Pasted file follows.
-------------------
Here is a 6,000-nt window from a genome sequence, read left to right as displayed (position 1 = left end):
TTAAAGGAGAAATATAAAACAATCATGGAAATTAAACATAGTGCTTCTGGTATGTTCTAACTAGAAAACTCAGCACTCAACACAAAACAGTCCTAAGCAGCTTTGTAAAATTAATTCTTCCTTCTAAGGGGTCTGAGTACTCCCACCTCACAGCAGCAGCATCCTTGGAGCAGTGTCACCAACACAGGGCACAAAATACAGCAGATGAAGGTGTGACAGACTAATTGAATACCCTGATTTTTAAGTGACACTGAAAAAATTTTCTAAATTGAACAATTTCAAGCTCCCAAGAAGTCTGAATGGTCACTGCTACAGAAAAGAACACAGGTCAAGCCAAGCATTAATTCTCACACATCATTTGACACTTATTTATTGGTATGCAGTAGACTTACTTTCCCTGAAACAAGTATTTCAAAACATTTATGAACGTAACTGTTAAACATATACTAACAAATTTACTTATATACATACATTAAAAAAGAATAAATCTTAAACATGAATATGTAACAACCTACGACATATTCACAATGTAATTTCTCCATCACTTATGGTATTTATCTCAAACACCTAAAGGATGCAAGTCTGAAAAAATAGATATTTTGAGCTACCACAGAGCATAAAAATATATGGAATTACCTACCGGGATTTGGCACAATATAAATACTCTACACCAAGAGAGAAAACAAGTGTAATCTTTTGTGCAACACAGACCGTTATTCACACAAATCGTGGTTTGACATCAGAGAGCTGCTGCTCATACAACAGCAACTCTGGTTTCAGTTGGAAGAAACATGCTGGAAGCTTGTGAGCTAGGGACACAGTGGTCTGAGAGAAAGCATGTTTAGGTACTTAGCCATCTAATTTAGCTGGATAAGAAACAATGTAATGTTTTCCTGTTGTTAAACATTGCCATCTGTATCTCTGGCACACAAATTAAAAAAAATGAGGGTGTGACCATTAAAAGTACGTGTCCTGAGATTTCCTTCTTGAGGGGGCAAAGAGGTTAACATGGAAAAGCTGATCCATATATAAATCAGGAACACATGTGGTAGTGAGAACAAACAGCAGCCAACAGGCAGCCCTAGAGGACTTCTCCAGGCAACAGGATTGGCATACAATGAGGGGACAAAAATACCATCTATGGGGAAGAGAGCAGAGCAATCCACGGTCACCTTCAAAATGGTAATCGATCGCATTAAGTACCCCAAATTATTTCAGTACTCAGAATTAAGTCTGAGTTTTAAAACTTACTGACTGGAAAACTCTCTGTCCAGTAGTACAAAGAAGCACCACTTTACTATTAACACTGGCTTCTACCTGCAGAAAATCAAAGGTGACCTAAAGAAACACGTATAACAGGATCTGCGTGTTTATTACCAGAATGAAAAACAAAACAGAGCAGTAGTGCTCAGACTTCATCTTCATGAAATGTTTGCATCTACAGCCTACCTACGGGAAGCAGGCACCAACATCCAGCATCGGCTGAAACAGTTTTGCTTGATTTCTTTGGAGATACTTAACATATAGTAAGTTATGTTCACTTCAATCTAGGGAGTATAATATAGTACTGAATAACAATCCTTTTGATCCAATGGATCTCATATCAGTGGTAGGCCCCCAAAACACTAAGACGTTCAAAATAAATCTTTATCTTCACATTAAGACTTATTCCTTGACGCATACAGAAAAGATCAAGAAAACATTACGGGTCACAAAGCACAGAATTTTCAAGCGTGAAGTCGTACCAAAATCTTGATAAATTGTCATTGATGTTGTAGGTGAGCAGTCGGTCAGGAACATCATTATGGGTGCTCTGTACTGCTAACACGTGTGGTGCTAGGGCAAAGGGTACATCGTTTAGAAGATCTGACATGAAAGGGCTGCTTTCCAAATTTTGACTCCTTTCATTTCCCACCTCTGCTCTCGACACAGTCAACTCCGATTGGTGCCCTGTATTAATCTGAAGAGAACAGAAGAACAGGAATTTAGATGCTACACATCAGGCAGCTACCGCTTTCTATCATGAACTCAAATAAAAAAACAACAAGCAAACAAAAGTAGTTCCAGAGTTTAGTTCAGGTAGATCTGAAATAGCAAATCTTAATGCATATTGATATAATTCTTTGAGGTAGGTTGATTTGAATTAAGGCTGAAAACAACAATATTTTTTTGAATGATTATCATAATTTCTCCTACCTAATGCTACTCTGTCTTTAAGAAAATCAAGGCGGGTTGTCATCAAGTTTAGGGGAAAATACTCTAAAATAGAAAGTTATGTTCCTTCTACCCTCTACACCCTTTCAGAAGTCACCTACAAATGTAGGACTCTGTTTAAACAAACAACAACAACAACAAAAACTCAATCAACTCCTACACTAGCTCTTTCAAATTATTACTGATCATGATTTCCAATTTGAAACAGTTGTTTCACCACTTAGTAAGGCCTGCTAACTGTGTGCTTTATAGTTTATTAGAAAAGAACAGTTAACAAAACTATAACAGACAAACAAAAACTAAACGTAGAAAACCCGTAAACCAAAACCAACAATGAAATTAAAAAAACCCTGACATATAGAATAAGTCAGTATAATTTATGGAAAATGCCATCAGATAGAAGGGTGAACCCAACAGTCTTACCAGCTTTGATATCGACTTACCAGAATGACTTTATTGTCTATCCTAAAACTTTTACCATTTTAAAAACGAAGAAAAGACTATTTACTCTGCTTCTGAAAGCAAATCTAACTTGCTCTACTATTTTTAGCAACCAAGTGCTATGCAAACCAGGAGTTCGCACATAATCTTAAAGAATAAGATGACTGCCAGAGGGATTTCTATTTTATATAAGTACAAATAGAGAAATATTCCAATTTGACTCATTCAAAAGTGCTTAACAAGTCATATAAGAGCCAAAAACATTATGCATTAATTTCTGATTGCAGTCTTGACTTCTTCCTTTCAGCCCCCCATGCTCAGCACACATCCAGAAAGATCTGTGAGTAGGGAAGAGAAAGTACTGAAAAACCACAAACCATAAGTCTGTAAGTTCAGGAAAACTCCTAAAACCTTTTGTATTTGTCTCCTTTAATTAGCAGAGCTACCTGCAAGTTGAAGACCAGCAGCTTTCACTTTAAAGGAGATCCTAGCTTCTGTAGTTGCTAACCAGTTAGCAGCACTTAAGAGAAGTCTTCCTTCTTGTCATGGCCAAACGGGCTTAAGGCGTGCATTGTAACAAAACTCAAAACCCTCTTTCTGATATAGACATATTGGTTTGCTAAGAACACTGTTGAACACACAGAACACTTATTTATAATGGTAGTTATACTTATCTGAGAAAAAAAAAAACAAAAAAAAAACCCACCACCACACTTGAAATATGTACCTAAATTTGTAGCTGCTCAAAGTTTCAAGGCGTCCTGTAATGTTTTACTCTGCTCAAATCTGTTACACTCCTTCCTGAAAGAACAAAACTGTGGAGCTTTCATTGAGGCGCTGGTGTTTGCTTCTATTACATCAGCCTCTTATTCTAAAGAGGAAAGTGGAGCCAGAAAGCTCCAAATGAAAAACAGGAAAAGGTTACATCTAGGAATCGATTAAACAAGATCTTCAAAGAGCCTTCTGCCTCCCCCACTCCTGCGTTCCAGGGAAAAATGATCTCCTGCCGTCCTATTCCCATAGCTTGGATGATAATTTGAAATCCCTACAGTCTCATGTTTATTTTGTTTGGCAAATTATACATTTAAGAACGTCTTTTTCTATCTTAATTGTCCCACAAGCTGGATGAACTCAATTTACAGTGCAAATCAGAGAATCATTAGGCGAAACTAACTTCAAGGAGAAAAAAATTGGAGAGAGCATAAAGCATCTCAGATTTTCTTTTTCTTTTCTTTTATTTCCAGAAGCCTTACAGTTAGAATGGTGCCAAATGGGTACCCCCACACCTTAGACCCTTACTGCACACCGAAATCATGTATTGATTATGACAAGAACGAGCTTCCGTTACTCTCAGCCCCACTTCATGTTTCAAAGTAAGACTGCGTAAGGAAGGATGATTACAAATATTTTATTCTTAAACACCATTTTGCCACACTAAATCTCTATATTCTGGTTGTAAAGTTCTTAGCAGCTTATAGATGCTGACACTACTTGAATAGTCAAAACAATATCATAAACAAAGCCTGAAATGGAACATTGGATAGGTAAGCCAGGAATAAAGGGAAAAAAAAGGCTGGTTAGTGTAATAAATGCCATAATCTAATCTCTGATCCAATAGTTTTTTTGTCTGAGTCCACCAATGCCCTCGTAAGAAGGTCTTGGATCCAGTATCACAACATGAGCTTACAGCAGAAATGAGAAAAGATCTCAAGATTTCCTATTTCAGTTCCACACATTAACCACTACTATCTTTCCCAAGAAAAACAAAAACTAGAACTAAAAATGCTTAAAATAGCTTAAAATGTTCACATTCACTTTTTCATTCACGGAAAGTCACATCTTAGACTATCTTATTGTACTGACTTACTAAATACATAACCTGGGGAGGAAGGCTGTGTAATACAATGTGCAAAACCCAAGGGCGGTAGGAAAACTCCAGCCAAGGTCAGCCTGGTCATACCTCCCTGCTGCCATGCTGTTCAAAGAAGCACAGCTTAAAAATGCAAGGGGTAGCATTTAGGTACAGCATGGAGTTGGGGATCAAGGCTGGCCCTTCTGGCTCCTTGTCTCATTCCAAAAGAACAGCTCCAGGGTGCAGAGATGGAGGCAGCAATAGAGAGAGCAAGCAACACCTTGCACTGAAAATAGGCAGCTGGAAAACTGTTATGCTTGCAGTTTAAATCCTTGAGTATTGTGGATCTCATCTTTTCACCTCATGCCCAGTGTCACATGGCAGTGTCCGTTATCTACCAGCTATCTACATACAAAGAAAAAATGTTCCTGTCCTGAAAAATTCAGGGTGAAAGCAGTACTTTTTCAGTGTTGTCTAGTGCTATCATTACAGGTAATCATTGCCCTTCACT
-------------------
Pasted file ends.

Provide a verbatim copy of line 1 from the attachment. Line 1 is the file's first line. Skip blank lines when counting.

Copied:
Here is a 6,000-nt window from a genome sequence, read left to right as displayed (position 1 = left end):